Finally, A Good Decision!

Posted: March 21, 2013 in Uncategorized
MARCH 19, 2013 | BY CORYNNE MCSHERRY AND PARKER HIGGINS

You Bought It, You Own It: Supreme Court Victory for Common Sense and Owners’ Rights

In a long-anticipated decision, the Supreme Court held today that the first sale doctrine applies to works made outside of the United States. In other words, if you bought it, you own it—no matter where it was manufactured. That’s a major victory for consumers, and also libraries, used bookstores, and all kinds of groups that depend on the right to lend or resell the goods they’ve legally purchased.

This case, Kirtsaeng v. Wiley, specifically concerned the re-sale of textbooks in the U.S. The first sale doctrine, described in section 109 of the U.S. Copyright Act, gives people the right to resell, lend, or give away the works that they’ve bought, even if those works contain copyrighted elements. Textbook publisher Wiley claimed that this doctrine only applies to goods that are manufactured in the U.S., and that the defendant, Supap Kirtsaeng, was infringing its copyright by purchasing books at a reduced rate in his native Thailand and selling them below list price in the States.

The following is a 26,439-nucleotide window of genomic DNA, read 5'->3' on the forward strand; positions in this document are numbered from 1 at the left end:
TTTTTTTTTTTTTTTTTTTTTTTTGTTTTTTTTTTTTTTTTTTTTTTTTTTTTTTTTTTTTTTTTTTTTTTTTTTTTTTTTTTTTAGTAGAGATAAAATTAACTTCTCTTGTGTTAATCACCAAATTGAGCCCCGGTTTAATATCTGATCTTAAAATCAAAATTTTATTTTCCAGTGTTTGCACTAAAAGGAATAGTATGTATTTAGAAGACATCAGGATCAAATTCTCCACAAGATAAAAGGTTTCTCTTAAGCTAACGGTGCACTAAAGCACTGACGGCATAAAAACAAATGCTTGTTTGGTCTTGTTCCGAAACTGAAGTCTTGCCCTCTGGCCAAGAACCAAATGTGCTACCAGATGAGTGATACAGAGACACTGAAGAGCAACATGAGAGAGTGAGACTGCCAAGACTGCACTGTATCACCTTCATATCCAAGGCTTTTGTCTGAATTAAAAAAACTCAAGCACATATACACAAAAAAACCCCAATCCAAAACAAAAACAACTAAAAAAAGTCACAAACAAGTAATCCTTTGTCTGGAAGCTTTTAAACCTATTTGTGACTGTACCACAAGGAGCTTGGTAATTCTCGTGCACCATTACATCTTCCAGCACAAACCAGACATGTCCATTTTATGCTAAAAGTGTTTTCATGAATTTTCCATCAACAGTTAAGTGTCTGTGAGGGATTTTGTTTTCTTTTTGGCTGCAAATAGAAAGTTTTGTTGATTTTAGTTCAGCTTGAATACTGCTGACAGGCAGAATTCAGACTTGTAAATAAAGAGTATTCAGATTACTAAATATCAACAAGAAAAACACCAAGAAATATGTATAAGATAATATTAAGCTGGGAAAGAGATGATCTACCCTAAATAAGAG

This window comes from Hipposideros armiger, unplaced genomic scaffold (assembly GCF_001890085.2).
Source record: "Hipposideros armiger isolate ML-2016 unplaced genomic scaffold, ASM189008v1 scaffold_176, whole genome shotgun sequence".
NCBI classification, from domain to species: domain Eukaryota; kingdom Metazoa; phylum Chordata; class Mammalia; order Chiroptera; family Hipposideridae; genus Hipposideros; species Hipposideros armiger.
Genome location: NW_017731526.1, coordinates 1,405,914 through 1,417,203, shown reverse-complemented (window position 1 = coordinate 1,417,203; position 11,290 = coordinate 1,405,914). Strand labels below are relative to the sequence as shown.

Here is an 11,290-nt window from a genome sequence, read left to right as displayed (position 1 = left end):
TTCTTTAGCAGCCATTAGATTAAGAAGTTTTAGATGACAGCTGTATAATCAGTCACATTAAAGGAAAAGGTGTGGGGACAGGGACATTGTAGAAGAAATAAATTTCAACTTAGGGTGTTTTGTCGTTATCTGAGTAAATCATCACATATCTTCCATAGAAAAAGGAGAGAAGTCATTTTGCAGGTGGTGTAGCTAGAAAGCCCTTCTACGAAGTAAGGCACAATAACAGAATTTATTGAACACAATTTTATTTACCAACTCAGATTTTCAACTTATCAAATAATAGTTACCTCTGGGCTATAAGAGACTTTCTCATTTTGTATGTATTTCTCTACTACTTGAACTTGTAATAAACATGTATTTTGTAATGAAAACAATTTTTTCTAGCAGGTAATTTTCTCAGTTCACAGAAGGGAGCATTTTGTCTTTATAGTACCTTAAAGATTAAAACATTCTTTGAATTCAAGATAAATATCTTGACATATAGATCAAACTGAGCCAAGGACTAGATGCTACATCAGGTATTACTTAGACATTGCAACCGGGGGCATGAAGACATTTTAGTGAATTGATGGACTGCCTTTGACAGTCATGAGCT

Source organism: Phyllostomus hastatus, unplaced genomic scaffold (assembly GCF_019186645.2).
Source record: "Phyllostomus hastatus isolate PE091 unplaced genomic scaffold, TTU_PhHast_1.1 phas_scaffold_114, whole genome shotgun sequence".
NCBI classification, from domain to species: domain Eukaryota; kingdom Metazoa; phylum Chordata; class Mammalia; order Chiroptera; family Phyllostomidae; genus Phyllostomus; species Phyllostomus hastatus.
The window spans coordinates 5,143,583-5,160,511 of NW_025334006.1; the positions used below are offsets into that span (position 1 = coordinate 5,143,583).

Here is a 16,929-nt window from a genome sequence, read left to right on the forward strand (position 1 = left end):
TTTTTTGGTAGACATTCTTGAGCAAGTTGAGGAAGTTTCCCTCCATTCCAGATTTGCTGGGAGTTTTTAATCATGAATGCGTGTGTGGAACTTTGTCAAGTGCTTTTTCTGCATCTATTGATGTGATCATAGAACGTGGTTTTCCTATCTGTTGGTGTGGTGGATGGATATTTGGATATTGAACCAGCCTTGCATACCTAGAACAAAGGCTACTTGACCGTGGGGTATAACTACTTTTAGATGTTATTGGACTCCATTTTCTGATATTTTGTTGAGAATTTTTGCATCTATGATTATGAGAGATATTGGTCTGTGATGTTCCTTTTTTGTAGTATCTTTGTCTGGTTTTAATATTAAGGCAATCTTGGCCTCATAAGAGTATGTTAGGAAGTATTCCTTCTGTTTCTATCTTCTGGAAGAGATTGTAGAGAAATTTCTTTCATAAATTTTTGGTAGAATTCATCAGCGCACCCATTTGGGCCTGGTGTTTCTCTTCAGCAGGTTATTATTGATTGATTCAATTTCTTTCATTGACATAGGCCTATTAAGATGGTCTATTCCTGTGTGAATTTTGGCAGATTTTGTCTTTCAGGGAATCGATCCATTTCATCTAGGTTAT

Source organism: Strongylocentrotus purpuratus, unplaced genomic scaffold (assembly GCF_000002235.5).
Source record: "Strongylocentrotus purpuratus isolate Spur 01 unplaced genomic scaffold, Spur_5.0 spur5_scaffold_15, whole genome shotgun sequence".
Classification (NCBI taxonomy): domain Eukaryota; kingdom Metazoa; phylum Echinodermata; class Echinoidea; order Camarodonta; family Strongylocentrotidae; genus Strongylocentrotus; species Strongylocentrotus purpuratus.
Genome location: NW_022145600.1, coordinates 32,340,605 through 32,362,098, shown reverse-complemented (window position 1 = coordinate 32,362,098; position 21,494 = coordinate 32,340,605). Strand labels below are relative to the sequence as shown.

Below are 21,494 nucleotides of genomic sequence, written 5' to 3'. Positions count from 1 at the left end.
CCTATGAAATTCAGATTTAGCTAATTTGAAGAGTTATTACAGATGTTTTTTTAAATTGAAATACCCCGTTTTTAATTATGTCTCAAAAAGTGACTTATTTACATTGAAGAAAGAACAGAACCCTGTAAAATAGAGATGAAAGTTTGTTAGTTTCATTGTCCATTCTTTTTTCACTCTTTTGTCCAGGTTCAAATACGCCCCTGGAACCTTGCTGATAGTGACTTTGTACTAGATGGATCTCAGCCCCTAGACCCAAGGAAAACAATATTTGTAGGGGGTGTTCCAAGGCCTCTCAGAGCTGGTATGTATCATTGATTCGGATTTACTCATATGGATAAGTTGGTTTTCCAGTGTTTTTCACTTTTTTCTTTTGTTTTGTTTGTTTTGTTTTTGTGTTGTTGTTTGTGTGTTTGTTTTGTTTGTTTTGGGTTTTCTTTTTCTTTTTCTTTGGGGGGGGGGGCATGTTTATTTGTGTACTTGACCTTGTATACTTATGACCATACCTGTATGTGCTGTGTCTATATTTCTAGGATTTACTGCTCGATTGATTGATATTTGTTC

In other words, under Wiley’s interpretation, copyright owners that are crafty enough to outsource the actual manufacture of their works abroad could control the secondary market for copies of works that were manufactured abroad for the entire copyright term.

The Supreme Court firmly rejected that notion, which it called the “geographical interpretation.” Your right to resell, lend, or give away the works that you buy does not depend on whether you happen to buy them in the US, or in Amsterdam or anywhere else. Rather, it simply depends on whether the copyright owner authorized the manufacture of the copy.

(Read the full article with links to court briefs here)

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